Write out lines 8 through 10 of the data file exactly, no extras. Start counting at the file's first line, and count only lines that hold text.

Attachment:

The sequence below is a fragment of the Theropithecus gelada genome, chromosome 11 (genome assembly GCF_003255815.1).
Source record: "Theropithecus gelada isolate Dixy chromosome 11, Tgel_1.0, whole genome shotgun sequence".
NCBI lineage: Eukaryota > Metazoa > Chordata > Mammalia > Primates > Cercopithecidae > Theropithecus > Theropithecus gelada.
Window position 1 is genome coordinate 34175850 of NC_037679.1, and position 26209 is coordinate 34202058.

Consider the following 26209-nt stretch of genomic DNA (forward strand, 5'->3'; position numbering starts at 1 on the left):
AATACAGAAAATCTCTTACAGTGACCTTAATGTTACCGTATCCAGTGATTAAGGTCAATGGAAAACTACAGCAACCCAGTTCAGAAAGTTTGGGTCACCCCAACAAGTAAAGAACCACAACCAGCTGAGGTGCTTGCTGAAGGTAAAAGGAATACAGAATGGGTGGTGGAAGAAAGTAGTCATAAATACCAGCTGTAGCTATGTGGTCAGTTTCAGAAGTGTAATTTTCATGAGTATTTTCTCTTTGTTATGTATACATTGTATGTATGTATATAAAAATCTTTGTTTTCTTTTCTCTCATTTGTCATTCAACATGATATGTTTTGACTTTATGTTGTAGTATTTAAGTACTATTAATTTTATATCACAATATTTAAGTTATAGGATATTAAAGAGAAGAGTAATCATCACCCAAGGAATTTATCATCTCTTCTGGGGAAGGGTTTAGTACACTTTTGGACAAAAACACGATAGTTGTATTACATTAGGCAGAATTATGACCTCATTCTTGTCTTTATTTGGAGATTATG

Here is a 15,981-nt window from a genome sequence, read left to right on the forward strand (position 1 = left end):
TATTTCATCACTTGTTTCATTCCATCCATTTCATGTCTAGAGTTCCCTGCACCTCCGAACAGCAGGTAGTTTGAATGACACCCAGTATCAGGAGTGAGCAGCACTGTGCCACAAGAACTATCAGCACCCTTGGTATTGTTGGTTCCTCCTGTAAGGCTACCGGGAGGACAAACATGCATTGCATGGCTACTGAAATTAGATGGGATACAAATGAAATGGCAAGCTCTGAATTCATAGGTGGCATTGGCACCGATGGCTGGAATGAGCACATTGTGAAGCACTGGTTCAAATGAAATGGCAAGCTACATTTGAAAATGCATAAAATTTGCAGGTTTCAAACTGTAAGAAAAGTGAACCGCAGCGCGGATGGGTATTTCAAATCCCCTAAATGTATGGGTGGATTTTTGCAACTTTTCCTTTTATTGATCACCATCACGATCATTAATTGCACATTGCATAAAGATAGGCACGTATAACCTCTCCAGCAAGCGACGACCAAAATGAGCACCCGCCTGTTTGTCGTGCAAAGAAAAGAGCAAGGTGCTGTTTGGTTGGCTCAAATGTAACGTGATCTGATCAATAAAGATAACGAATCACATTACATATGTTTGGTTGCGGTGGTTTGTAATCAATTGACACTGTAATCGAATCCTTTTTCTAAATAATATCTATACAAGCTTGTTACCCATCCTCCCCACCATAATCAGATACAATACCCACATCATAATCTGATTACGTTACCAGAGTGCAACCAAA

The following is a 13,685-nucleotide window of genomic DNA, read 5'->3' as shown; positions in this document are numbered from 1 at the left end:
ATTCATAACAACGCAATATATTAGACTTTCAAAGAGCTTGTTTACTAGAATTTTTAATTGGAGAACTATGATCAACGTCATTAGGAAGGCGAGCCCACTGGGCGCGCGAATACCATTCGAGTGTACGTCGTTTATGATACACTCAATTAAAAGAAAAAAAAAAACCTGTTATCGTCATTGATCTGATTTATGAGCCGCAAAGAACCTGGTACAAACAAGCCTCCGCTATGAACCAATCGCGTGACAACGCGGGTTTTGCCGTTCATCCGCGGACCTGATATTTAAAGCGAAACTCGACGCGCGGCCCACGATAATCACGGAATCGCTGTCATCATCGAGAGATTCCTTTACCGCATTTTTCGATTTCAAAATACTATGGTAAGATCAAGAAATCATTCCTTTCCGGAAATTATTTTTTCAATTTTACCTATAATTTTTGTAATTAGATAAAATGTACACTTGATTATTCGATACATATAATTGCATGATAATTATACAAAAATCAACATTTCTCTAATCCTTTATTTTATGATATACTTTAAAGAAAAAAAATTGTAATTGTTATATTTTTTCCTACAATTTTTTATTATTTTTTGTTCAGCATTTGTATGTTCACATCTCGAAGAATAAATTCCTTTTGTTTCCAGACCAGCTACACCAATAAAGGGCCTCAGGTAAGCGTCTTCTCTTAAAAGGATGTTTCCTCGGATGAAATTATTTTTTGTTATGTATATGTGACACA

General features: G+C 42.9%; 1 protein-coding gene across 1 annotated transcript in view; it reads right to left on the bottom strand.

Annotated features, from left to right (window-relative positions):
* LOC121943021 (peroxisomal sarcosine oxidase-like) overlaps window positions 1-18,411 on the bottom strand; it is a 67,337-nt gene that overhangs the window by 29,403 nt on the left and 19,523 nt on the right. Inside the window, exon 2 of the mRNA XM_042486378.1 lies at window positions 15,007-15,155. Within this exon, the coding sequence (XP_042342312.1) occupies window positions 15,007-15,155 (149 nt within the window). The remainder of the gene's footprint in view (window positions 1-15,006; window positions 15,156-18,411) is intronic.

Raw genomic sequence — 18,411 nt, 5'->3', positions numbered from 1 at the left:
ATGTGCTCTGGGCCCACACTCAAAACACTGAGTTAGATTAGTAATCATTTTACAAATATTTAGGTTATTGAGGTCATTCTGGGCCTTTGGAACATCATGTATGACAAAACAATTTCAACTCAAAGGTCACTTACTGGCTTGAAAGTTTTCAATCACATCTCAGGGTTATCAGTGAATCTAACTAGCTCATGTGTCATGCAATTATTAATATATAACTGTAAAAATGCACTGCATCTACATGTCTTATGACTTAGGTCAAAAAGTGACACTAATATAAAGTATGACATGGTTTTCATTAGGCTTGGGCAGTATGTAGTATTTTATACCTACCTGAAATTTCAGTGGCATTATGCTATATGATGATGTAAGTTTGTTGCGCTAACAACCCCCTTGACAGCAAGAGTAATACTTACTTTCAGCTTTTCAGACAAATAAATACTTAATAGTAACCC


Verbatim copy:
TATTTCATCACTTGTTTCATTCCATCCATTTCATGTCTAGAGTTCCCTGCACCTCCGAACAGCAGGTAGTTTGAATGACACCCAGTATCAGGAGTGAGCAGCACTGTGCCACAAGAACTATCAGCACCCTTGGTATTGTTGGTTCCTCCTGTAAGGCTACCGGGAGGACAAACATGCATTGCATGGCTACTGAAATTAGATGGGATACAAATGAAATGGCAAGCTCTGAATTCATAGGTGGCATTGGCACCGATGGCTGGAATGAGCACATTGTGAAGCACTGGTTCAAATGAAATGGCAAGCTACATTTGAAAATGCATAAAATTTGCAGGTTTCAAACTGTAAGAAAAGTGAACCGCAGCGCGGATGGGTATTTCAAATCCCCTAAATGTATGGGTGGATTTTTGCAACTTTTCCTTTTATTGATCACCATCACGATCATTAATTGCACATTGCATAAAGATAGGCACGTATAACCTCTCCAGCAAGCGACGACCAAAATGAGCACCCGCCTGTTTGTCGTGCAAAGAAAAGAGCAAGGTGCTGTTTGGTTGGCTCAAATGTAACGTGATCTGATCAATAAAGATAACGAATCACATTACATATGTTTGGTTGCGGTGGTTTGTAATCAATTGACACTGTAATCGAATCCTTTTTCTAAATAATATCTATACAAGCTTGTTACCCATCCTCCCCACCATAATCAGATACAATACCCACATCATAATCTGATTACGTTACCAGAGTGCAACCAAA

The following is a 13,685-nucleotide window of genomic DNA, read 5'->3' as shown; positions in this document are numbered from 1 at the left end:
ATTCATAACAACGCAATATATTAGACTTTCAAAGAGCTTGTTTACTAGAATTTTTAATTGGAGAACTATGATCAACGTCATTAGGAAGGCGAGCCCACTGGGCGCGCGAATACCATTCGAGTGTACGTCGTTTATGATACACTCAATTAAAAGAAAAAAAAAAACCTGTTATCGTCATTGATCTGATTTATGAGCCGCAAAGAACCTGGTACAAACAAGCCTCCGCTATGAACCAATCGCGTGACAACGCGGGTTTTGCCGTTCATCCGCGGACCTGATATTTAAAGCGAAACTCGACGCGCGGCCCACGATAATCACGGAATCGCTGTCATCATCGAGAGATTCCTTTACCGCATTTTTCGATTTCAAAATACTATGGTAAGATCAAGAAATCATTCCTTTCCGGAAATTATTTTTTCAATTTTACCTATAATTTTTGTAATTAGATAAAATGTACACTTGATTATTCGATACATATAATTGCATGATAATTATACAAAAATCAACATTTCTCTAATCCTTTATTTTATGATATACTTTAAAGAAAAAAAATTGTAATTGTTATATTTTTTCCTACAATTTTTTATTATTTTTTGTTCAGCATTTGTATGTTCACATCTCGAAGAATAAATTCCTTTTGTTTCCAGACCAGCTACACCAATAAAGGGCCTCAGGTAAGCGTCTTCTCTTAAAAGGATGTTTCCTCGGATGAAATTATTTTTTGTTATGTATATGTGACACA